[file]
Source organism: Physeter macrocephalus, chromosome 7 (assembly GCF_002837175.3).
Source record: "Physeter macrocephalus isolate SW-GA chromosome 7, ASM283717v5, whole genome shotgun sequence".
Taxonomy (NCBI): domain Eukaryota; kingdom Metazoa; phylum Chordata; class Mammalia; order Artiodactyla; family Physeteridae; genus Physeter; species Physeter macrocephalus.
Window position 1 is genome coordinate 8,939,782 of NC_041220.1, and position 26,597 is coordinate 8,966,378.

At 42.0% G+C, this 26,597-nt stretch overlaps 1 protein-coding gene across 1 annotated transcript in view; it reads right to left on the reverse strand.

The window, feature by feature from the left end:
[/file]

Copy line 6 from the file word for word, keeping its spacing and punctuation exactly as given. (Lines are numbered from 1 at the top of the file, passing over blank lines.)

The window, feature by feature from the left end: